Just my part of a conversation as a conductor-carer
You know, when I was a carer and someone asked "And how are you?", there was a feeling inside me that I cannot describe. A dilemma, not knowing what to say.
As a carer I never felt it all right just to go off, although my client’s family helped out and I was able to carry out my work in families, occasionally working away from home for a week at a time.
While away I was always sort of worried and felt responsible, and could never completely concentrate one-hundred percent on my work, or on myself.
I never thought about myself first and what I wanted to do, even when I knew that everything was all right at home. I suppose that I felt guilty.
Not thinking about my own needs did not often matter to me, I thought that it was often better to have to think about someone else, but in fact it really was a relief when someone asked “How are you?”, thus allowing me not always to feel smiley and even occasionally to tell someone the truth that I was not managing too well that day if this was indeed the case.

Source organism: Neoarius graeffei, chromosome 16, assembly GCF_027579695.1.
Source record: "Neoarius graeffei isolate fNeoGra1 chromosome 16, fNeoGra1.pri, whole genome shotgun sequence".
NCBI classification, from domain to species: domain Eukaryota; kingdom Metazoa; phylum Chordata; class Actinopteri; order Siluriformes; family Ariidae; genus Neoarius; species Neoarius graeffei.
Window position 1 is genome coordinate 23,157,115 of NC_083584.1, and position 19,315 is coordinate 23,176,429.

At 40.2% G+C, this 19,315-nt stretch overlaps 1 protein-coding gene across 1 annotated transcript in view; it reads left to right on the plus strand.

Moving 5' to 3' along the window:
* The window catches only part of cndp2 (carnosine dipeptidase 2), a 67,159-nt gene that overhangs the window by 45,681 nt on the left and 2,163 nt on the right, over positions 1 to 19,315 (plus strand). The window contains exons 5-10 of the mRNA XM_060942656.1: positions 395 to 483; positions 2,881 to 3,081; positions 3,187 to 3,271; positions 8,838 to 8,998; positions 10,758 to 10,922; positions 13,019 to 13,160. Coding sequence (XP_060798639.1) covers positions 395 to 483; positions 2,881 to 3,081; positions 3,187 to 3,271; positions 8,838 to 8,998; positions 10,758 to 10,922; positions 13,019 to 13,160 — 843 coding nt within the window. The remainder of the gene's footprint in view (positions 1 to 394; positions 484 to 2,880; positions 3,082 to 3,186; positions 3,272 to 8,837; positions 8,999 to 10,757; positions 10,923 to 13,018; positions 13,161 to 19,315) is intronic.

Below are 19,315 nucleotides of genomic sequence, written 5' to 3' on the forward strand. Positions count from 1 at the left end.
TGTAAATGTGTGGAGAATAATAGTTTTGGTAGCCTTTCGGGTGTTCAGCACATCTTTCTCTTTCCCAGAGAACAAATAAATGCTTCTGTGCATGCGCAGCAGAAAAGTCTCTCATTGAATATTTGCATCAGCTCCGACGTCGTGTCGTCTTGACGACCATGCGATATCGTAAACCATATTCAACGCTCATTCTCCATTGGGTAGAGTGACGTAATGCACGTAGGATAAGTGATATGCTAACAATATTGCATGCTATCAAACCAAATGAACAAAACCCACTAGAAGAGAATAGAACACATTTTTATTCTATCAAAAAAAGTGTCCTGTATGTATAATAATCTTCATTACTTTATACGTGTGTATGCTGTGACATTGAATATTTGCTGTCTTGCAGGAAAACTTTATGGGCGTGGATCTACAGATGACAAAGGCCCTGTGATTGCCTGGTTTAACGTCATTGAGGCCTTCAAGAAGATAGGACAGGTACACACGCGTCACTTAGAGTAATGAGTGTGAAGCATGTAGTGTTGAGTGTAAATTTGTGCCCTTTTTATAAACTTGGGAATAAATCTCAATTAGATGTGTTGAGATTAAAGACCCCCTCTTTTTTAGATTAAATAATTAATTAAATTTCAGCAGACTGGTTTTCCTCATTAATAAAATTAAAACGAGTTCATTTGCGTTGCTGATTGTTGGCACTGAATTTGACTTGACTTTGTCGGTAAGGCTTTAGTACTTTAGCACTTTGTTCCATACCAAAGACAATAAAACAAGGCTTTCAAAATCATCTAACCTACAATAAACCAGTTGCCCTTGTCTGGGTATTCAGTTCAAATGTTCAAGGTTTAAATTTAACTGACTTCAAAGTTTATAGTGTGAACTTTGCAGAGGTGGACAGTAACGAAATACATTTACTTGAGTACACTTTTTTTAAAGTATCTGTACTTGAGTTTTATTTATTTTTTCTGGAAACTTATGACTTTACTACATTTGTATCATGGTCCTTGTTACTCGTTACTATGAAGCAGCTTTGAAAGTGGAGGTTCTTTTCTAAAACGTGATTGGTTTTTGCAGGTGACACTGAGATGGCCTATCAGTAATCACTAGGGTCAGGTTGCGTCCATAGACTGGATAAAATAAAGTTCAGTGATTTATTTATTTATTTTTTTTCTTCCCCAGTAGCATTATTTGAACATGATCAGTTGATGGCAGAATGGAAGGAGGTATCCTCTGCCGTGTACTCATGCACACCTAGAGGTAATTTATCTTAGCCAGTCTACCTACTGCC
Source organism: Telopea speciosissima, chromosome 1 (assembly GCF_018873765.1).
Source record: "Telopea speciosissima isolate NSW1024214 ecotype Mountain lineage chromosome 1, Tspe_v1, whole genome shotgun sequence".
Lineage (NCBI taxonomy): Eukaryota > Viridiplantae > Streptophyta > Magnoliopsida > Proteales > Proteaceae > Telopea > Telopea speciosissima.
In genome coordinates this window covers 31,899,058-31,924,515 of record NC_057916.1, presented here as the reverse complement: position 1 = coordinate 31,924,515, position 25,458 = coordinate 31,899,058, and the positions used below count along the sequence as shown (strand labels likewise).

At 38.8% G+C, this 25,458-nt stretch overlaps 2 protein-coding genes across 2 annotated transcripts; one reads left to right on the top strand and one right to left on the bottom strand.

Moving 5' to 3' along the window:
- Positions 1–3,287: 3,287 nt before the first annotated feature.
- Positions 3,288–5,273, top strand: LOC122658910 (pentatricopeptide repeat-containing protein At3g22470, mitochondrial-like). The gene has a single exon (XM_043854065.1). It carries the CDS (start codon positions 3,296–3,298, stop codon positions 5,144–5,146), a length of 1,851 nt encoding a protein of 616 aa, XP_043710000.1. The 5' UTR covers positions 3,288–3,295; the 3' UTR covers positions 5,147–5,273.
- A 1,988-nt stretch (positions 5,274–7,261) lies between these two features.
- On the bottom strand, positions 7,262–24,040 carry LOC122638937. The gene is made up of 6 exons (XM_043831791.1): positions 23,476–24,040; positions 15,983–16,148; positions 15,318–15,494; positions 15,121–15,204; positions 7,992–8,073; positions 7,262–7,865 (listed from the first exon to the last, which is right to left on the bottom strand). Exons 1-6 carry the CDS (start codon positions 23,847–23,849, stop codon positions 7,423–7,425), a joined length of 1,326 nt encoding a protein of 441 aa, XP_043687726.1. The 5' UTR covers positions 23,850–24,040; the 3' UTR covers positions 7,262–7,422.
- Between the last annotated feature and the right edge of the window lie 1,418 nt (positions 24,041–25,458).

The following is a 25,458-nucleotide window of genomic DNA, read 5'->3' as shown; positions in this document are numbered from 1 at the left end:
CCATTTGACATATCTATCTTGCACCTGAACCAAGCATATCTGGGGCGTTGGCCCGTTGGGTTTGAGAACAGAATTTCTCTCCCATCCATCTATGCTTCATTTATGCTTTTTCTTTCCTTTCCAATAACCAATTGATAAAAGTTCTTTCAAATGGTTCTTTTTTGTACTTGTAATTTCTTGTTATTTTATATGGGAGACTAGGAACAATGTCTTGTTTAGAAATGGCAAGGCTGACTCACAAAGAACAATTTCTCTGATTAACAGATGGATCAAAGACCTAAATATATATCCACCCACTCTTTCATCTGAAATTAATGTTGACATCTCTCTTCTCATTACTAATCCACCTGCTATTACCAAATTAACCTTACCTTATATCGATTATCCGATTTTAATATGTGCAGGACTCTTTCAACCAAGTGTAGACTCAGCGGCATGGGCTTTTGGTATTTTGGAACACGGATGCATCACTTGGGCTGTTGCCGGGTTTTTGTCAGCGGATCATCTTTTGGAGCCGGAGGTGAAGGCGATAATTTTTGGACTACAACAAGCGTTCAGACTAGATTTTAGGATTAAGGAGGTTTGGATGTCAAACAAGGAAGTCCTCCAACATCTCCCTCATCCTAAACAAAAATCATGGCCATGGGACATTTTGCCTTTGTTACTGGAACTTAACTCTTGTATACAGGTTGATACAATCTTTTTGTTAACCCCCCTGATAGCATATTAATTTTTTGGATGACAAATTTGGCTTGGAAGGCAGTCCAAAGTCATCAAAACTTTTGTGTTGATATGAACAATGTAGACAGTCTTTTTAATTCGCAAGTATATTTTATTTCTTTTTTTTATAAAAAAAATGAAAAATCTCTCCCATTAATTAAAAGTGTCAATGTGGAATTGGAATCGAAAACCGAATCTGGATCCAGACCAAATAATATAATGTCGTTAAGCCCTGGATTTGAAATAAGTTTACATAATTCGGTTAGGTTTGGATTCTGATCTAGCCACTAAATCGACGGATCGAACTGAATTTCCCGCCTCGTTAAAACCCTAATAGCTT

The only person who ever asked me this question was my partner’s mother, I suppose that she knew. Most other people gave me the feeling, as mentioned in A cyberspace conversation with a conductive parent that it is just not done to get overwhelmed by it all and to wish for even five minutes alone:
This was when I got into the habit of using the nights to feel by myself, to be uninterrupted with my own thoughts and to do something like painting or writing, something just for me. And sometimes the lady who knew invited my client out for the day so that I had the house all to myself for hours!